Tuesday, June 23, 2009

Neda, Obama, Iran -- and Israel

Joan Walsh in this morning's Salon gets it mostly right.

Salon.com | Neda, Obama, Iran -- and the rest of us

The neocon fools who've been hollering for Obama to intervene more strongly with the Iranian regime need to sit down and shut up. And the world at large would do well to stand up for Neda Agha-Soltan and the other Iranians (so many of them, as Walsh notes, women) who're putting their lives on the line - or have already lost them.

However, Walsh also cautions against over-identifying with Neda, who, she notes, was not especially political, just a philosophy student who loved to sing. In my opinion, perhaps all the more reason to identify with her. According to the LA Times report, she and some friends were simply driving in Tehran, were held up by the traffic, and got out to see what was happening - when she was struck by the bullet that killed her. She apparently aspired to become a tour guide, perhaps someone who some day might have introduced some American or European traveler to the grandeur and sophistication of iran's history and culture. All that potential, now obliterated, in an instant.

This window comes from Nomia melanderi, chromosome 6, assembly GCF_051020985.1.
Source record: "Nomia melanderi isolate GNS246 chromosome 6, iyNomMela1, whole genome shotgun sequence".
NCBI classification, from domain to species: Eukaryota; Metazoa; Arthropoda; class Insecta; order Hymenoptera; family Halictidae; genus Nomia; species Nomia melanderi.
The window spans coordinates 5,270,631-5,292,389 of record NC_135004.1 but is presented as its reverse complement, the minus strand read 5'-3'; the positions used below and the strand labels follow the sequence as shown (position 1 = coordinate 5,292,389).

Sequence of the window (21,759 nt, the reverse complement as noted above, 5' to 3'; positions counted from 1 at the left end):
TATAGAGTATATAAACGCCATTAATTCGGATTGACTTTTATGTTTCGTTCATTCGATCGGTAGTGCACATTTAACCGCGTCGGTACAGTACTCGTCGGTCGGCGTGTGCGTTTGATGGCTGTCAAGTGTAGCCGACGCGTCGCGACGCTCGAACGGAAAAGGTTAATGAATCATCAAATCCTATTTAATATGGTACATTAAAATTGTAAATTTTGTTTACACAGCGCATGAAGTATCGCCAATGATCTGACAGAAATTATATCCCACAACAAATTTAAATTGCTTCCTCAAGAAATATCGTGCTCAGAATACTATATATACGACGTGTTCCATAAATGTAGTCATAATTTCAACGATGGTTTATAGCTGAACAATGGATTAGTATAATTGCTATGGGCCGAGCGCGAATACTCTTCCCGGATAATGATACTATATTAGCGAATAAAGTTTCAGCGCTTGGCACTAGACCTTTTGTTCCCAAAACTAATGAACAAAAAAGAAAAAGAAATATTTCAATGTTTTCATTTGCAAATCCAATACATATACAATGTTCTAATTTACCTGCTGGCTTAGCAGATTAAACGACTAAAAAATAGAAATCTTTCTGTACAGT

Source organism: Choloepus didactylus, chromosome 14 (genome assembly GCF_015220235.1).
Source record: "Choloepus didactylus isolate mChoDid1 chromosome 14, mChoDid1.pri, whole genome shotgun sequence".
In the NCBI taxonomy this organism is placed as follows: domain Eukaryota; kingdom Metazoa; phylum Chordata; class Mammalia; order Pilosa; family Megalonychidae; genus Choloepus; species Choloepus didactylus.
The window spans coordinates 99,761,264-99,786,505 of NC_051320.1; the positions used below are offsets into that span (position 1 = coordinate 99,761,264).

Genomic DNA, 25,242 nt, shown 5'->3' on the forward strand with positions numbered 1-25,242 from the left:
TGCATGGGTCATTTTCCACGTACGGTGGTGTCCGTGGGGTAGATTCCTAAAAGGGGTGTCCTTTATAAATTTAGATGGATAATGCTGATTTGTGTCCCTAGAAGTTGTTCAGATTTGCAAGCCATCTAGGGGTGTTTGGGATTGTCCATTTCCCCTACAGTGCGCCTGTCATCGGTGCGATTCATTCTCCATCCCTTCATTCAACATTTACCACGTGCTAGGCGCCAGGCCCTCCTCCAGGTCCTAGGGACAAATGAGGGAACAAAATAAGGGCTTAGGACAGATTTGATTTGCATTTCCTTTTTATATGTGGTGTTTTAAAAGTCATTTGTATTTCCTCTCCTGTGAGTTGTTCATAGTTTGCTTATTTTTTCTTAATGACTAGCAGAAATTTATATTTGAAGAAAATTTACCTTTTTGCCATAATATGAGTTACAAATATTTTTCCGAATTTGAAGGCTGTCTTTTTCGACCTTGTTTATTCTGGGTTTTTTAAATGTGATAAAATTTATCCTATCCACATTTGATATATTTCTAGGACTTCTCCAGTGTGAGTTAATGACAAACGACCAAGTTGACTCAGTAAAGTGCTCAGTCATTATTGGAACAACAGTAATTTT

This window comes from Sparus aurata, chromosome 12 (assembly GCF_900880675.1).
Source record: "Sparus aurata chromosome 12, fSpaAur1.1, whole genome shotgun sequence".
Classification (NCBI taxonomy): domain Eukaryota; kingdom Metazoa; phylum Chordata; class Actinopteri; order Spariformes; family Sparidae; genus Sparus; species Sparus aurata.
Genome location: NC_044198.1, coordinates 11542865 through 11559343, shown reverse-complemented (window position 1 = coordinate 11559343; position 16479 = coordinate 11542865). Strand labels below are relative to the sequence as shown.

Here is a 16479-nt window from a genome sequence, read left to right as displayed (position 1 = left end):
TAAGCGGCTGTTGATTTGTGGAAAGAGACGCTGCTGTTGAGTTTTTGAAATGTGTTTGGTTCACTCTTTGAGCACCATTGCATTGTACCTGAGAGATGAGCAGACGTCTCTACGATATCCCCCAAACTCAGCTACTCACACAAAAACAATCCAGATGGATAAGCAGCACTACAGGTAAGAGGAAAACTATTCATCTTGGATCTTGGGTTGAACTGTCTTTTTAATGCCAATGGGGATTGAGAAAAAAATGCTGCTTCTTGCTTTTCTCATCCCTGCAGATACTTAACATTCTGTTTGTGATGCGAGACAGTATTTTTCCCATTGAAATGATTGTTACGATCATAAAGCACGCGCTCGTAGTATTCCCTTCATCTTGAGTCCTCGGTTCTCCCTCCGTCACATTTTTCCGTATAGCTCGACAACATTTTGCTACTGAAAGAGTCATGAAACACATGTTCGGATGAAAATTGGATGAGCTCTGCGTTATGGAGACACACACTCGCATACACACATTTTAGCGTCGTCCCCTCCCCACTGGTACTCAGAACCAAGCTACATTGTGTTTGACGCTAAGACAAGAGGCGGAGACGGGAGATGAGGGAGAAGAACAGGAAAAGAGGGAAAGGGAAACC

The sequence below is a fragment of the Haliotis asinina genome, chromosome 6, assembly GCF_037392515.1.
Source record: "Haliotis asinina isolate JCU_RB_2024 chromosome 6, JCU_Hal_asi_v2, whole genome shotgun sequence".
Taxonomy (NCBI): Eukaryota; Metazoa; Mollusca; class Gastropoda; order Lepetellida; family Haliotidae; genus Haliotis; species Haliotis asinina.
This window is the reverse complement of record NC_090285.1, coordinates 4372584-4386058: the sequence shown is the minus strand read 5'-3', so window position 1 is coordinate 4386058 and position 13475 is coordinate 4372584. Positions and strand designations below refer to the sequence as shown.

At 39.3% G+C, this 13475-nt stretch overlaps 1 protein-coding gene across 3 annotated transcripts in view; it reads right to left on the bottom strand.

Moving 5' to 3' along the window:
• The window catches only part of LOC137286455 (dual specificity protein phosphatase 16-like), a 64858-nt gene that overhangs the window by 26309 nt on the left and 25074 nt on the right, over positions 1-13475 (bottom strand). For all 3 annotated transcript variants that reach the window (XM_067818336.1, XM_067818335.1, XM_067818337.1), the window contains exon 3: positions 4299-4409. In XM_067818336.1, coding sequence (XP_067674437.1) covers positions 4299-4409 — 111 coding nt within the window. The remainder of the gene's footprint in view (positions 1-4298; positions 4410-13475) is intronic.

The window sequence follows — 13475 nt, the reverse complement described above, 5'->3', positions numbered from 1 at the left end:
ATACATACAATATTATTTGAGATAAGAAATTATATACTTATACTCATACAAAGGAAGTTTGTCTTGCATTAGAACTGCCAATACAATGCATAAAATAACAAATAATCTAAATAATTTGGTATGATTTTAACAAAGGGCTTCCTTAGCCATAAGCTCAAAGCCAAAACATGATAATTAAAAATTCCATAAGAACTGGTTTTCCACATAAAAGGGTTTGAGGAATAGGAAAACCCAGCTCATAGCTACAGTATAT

The "defeated" candidate Mir-Hossein Moussavi has called for a national mourning of Neda's death. The regime has spoken out strongly against any such thing, and will likely bring out its enforcers to squelch any demonstrations. It remains to be seen if the protestors will persist, but their cause may have been struck a very debilitating, perhaps lethal blow by Israeli prime minister Netanyahu and president Shimon Peres. Both of them have come out strongly against the Iranian Leader Ayatollah Khamenei and the "victorious" presidential candidate (and still president) Mahmud Ahmadinejad, and have insisted that the relationship between Iran and Israel might indeed improve with a regime change. As my friend Barbara A. also pointed out to me, evidence of support from the "Zionist" entity may well be the kiss of death for Moussavi's movement. And I have to wonder if Netanyahu knew that all along. Even if Moussavi had won (or somehow emerges atop the pile when all this is over), Iran would likely have continued its uranium-enrichment program, which in time would have left it more capable of producing a nuclear weapon if the leadership decided to move in that direction. But it would be much more difficult for Netanyahu to issue jeremiads about a new Holocaust and the new Nazis in Tehran when the public face of the regime is a reformist and artist and not a hard-liner who looks forward to the Mahdi's imminent return.

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